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Currency depreciation: good or bad?

Currency depreciation increases the price of foreign goods in the country while making its outputs less expensive in foreign nations. Beyond this established fact lies debate about its consequences to the economy as a whole and to individual industries and consumer groups. Consider the worst case where unambiguously the depreciation fails to improve the trade balance: industries and consumers are not able to cut back their reliance on imported goods and the reduction in prices of domestic products in foreign currencies did not lead to an increase the countrys exports. It arises when quantities of imports and exports are non-responsive to price change. Policy makers who subscribe to the unresponsiveness of trade prices are said to suffer from excessive elasticity pessimism, elasticity being a measure of the responsiveness of quantity demanded or supplies as price changes.1. While no country has experienced such an extreme, those in charge of trade policies in many countries have held that both imports and exports are inelastic. Behind this belief are two facts. The responsiveness depends on time. A price increase will not immediately lead to a decrease in quantity demanded but will so over a period of time. The import of oil in deficit countries did not immediately respond to increase in oil prices since 1973-74. Over time individuals reduced their driving and took more to public transportation while the industrial sector produced energy efficient machineries and vehicles. Such substitutions are observed all over the world. A United Nations calculation shows that between 1990 and 2009, energy needed to produce $1,000 of Gross Domestic Product at constant prices decreased by 29 per cent in Germany and the United States and by 35 per cent in India. Still in 2009 India uses 195 kg oil equivalent to produce $1,000 of GDP as compared to Germany usage of 121 kg oil equivalent .2. As currency depreciates, exports of all industries will not increase in proportion. Greece will not export passenger planes even if it left Euro and depreciates its currency. But other industries, olive oil bottling for example, will do so; it will create additional employment and improve the balance of payment. Policy makers use the time delay in response to price change and inability of certain production sectors to expand as an excuse for elasticity pessimism. Today economies under stress fall into one of three groups: those who cannot depreciate even if they want to, those who deliberately try to devalue their currency and those who consider depreciation as an evil. The European nations in the Mediterranean rim are countries that are committed to use Euro even though their exports are noncompetitive given the low productivity of their economies. In contrast, the current Japanese expansionary policy is taken as a tool to lower the value of Yen and make Japanese exports competitive. This was a policy they followed successfully after the Second World War. Initially their exports were cheap plastic products but they worked their way up the product ladder.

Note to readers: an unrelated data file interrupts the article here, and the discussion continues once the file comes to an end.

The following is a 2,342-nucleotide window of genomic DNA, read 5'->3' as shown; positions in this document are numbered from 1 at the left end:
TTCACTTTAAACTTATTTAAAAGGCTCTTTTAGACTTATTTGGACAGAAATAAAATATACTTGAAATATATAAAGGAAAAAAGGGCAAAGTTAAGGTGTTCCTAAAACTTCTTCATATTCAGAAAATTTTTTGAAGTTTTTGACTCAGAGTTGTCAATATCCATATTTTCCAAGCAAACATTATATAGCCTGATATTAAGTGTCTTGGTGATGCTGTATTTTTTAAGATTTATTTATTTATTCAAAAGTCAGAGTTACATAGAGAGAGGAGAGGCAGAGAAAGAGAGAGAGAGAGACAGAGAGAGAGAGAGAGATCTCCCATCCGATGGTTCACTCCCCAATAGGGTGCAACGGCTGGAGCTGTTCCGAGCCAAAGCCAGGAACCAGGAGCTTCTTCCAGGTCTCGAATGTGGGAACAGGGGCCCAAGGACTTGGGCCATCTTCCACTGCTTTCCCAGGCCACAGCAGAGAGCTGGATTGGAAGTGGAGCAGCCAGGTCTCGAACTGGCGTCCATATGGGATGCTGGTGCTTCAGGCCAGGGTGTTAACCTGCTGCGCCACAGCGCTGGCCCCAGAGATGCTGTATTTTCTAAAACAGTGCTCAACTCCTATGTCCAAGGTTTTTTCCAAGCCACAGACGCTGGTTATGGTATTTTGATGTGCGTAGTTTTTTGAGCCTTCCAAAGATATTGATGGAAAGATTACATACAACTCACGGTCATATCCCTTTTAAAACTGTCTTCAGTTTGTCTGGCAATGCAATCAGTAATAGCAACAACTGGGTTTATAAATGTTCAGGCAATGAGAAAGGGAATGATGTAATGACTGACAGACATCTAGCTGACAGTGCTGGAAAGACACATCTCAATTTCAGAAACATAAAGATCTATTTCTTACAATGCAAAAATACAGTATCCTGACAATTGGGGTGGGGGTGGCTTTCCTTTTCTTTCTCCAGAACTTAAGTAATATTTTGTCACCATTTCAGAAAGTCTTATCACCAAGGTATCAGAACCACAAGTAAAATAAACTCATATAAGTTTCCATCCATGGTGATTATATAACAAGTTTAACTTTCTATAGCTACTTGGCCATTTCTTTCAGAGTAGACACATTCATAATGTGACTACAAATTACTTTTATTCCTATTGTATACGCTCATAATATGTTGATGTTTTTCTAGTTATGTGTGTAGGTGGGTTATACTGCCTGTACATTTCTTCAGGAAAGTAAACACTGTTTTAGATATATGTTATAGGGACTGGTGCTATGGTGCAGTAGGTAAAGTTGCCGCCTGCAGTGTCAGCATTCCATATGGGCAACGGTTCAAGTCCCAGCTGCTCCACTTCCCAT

Indian policy in the aftermath of its Independence was dictated by elasticity pessimism. The Government claimed that depreciation of currency will increase the cost of imports and hurt economic growth. A rate of Rs.4 per dollar was maintained by an extremely convoluted exchange control. Industries found it profitable to game for import licenses than compete in the export market. Recently within two years, the exchange rate fell from around Rs. 45 to Rs. 58 per dollar. Part of it due to tax uncertainty that the Government of India created by imposing retrospective taxation. Inflow of financial investment stopped and outflow began. As a consequence, oil prices have gone up but it will induce needed energy savings. Meanwhile export oriented industries like IT were facing cost pressures and depreciation will give them some relief. As with any policy change, cost will fall sharply on a few who will protest vehemently while benefits are diffused among a broader group. Depreciation is a change in one price - that of the currency and is neither good nor bad. The rest of the economy will adjust to the change and careful calculation is needed to determine whether the net outcome is favorable or not. Rama V. Ramachandran
http://www.visualeconomicanalysis.info/index.html Facebook: Ramanomics
Copyright 2012 Rama V. Ramachandran

Footnotes.
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http://www.scribd.com/doc/49513234/Opportunities-and-Choices, pp.93-4. http://unstats.un.org/unsd/mdg/SeriesDetail.aspx?srid=648